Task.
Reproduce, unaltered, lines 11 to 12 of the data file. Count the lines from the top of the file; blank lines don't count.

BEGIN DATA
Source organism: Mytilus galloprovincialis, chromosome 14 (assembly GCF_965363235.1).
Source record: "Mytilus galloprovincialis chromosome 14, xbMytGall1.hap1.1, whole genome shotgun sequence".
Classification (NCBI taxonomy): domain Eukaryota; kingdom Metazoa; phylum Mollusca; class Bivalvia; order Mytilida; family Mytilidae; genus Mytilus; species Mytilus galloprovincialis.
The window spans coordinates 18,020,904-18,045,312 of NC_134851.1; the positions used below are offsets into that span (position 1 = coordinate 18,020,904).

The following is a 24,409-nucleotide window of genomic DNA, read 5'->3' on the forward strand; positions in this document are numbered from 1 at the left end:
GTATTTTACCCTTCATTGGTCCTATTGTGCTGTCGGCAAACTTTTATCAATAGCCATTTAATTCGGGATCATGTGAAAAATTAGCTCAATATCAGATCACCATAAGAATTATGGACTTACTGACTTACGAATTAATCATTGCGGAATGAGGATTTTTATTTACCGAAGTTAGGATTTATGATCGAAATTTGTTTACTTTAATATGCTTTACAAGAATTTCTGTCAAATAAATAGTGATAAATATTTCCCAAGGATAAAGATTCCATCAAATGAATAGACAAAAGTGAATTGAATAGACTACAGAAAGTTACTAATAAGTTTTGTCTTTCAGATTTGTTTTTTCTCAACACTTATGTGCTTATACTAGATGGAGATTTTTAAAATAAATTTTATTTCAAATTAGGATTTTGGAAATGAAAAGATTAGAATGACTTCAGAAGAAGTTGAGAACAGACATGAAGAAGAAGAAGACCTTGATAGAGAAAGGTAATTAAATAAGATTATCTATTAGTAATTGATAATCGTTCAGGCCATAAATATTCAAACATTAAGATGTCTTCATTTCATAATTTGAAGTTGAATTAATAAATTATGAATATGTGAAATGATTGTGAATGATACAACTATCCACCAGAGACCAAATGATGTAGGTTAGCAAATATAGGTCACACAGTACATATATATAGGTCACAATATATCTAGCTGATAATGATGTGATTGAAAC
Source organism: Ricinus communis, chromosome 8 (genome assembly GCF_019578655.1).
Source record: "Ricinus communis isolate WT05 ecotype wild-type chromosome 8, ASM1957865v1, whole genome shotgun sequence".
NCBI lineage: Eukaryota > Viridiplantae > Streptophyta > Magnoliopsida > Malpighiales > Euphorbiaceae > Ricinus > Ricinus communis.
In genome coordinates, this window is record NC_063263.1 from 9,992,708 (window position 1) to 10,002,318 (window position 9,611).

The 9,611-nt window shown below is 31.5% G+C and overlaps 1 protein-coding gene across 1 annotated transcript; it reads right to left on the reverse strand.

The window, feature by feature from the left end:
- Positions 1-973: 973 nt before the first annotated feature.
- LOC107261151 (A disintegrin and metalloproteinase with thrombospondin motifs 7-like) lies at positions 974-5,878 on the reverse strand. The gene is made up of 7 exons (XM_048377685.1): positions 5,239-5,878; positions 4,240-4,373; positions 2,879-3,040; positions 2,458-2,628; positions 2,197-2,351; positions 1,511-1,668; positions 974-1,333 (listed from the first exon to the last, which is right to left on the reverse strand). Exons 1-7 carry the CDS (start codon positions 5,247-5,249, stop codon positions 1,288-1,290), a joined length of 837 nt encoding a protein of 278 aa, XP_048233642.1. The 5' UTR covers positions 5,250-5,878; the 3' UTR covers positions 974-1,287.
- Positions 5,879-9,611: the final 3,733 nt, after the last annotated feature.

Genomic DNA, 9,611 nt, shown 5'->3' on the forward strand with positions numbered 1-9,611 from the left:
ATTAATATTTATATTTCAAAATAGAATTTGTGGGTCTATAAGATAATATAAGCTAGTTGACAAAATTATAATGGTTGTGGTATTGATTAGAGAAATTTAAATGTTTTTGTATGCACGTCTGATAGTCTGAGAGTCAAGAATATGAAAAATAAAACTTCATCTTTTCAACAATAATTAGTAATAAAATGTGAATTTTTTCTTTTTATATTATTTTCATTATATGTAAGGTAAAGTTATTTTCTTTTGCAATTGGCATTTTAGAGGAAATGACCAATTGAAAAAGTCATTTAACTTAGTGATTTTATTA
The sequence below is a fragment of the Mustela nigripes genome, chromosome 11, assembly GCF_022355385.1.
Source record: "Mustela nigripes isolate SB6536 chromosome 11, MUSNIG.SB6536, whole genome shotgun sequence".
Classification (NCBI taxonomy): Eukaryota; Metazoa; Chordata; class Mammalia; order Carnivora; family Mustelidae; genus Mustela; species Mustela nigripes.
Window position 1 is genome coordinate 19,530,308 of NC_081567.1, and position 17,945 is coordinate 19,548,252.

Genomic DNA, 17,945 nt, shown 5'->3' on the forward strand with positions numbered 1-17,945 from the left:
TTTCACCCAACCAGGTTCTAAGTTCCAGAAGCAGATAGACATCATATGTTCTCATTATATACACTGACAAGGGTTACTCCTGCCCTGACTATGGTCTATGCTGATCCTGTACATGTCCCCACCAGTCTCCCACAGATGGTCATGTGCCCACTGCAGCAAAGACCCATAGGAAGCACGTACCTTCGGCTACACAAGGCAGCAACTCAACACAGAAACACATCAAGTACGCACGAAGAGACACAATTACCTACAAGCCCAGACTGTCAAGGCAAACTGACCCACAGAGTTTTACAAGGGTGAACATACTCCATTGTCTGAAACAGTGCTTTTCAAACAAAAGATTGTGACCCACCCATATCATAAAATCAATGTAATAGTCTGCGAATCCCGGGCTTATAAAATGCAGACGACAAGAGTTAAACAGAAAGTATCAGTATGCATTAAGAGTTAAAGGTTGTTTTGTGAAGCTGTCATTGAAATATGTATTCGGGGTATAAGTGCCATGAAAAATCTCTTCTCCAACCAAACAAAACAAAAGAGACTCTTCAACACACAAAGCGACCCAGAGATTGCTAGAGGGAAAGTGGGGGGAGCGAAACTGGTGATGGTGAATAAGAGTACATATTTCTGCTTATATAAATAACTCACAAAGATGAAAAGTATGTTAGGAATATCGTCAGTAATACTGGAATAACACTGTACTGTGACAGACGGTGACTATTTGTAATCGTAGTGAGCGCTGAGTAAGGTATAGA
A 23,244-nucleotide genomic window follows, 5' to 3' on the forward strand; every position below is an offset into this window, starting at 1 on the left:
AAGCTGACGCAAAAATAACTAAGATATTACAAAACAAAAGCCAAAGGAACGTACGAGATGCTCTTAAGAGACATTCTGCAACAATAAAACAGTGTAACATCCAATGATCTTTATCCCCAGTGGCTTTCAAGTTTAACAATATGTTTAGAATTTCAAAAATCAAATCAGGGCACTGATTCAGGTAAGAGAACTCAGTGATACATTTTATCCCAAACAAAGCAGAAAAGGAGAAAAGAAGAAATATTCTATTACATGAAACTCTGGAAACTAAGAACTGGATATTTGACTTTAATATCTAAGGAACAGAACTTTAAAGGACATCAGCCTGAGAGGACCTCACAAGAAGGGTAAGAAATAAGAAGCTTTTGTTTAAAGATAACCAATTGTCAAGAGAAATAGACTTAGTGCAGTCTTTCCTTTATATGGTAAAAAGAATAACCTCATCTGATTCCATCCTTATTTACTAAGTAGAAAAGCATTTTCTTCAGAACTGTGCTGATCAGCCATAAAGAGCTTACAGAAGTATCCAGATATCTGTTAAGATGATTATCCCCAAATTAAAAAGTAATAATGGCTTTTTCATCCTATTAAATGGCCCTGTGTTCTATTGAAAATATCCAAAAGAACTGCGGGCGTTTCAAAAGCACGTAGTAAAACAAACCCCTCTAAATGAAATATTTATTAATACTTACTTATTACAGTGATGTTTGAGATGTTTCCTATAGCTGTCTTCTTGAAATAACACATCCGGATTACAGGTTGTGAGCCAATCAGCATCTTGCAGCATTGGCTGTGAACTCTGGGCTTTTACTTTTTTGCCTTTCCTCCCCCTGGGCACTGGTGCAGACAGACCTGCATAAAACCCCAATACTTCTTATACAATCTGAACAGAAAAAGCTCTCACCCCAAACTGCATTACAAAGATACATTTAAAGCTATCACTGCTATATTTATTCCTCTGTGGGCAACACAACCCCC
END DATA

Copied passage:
The 9,611-nt window shown below is 31.5% G+C and overlaps 1 protein-coding gene across 1 annotated transcript; it reads right to left on the reverse strand.

The window, feature by feature from the left end: